February 10, 2021

Europe

SPAIN: What to watch after the Catalan election

BY Antonio Barroso

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( 3 mins)

The regional election taking place in Catalonia this Sunday, 14 February, will determine whether the new Catalan government develops a more confrontational stance towards Madrid on the secession issue. On the national level, the vote could complicate cooperation between the Republican Left of Catalonia (ERC) and the ruling minority coalition of the Socialist Workers’ Party (PSOE) and Unidas Podemos. A less cooperative ERC would make policy more uncertain, but the PSOE-Podemos coalition is expected to remain in power for the foreseeable future.

Opinion polls currently point to a three-way race between the socialists, ERC, and the hard-line secessionist Together (Junts) party. However, pro-independence parties have two advantages: a) the electoral system, which overrepresents less-populated secession-backing areas; and b) the expected low turnout due to Covid-19, which could affect non-separatist parties more prominently. Therefore, even if the socialists were to win a plurality of votes, ERC or Junts might still obtain more seats.

Given the new parliament’s expected high fragmentation, government formation will probably be quite challenging, and a potential repetition of the election should not be discarded. In any case, the secessionists face better government-formation prospects since non-separatist parties are unlikely to form a united front.

The key variable to watch is which of the two main pro-independence parties comes on top in the election, determining who heads the next government. An ERC executive would maintain the current ambiguous approach of criticizing Madrid rhetorically but not adopting any unilateral measures. In contrast, a government headed by Junts would probably lead to a more confrontational stance, especially if it needs the support of the hard-line far-left secessionist CUP in the Catalan parliament.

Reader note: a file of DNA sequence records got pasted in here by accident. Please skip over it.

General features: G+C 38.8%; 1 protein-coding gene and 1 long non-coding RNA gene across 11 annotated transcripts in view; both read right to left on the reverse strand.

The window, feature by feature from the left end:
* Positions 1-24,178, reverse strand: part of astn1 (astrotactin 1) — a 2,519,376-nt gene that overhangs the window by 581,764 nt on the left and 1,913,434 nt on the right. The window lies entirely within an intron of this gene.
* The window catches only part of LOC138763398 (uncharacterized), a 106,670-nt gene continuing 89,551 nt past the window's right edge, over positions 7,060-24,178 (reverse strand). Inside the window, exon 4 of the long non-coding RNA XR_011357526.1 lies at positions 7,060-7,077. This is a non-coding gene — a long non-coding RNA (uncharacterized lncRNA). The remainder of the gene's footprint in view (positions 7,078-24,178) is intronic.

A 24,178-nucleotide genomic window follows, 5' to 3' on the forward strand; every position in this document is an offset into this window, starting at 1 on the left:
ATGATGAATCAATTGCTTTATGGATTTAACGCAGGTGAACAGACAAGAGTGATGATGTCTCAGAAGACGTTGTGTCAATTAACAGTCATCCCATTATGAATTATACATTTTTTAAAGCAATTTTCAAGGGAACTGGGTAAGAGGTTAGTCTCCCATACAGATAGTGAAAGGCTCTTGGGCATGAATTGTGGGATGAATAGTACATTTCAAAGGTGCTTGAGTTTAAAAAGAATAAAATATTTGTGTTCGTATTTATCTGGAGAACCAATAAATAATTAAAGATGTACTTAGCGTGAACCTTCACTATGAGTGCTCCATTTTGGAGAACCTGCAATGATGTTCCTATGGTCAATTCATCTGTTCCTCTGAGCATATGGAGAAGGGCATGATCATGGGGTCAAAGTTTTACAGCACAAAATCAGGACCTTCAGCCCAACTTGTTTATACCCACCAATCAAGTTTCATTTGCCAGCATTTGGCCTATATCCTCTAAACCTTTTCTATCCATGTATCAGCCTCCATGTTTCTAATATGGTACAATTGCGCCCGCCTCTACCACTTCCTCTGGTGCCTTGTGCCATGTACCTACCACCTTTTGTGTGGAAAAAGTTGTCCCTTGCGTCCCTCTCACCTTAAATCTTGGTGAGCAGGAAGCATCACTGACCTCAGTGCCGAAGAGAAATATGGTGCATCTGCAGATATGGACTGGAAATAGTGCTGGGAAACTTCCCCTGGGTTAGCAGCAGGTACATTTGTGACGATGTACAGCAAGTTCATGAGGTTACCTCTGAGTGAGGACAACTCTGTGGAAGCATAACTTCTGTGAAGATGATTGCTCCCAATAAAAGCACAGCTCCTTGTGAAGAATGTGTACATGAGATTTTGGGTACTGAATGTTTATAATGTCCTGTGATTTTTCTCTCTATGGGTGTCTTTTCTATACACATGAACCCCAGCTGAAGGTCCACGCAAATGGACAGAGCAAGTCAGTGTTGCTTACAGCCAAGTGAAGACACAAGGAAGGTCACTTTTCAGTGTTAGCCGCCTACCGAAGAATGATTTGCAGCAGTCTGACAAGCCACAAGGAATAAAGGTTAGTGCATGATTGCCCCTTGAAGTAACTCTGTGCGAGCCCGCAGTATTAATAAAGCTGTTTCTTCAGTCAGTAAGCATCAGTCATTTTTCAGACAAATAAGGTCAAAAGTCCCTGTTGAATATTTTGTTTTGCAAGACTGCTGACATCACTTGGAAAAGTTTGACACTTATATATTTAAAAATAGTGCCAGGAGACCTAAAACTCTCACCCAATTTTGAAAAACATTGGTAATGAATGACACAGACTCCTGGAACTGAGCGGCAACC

National implications

A victory of ERC would also make it more likely that the party would be willing to continue supporting the ruling PSOE-Podemos coalition in the Congress of Deputies. In contrast, a defeat would only reinforce those within the secessionist party against cooperation with the national government. A recent parliamentary vote on the decree regulating the future implementation of EU funds gave a taste of what the coming months could look like. ERC decided not to support the decree, forcing the government to rely on the surprise last-minute abstention of far-right VOX to get it approved. In sum, a less cooperative ERC would make policy more uncertain.

At the same time, the government’s parliamentary weakness is unlikely to threaten its survival, at least this year. The opposition remains fragmented and unable to mount a serious challenge to Prime Minister Pedro Sanchez. It is also likely that the socialists will be able to use the crisis’s urgency to pressure the different parties into supporting the government’s most important policy measures. The next big signpost for the government’s stability is likely to be the budget for 2022, which will not be discussed until Q4.

As for the potential divisions inside the ruling coalition, Podemos’ expected bad results in the Catalan election will create an incentive for the party to make even a bigger effort to differentiate itself from the socialists. While this will inevitably create further frictions, a break-up of the coalition remains unlikely since Podemos would be all but decimated in a potential early election.

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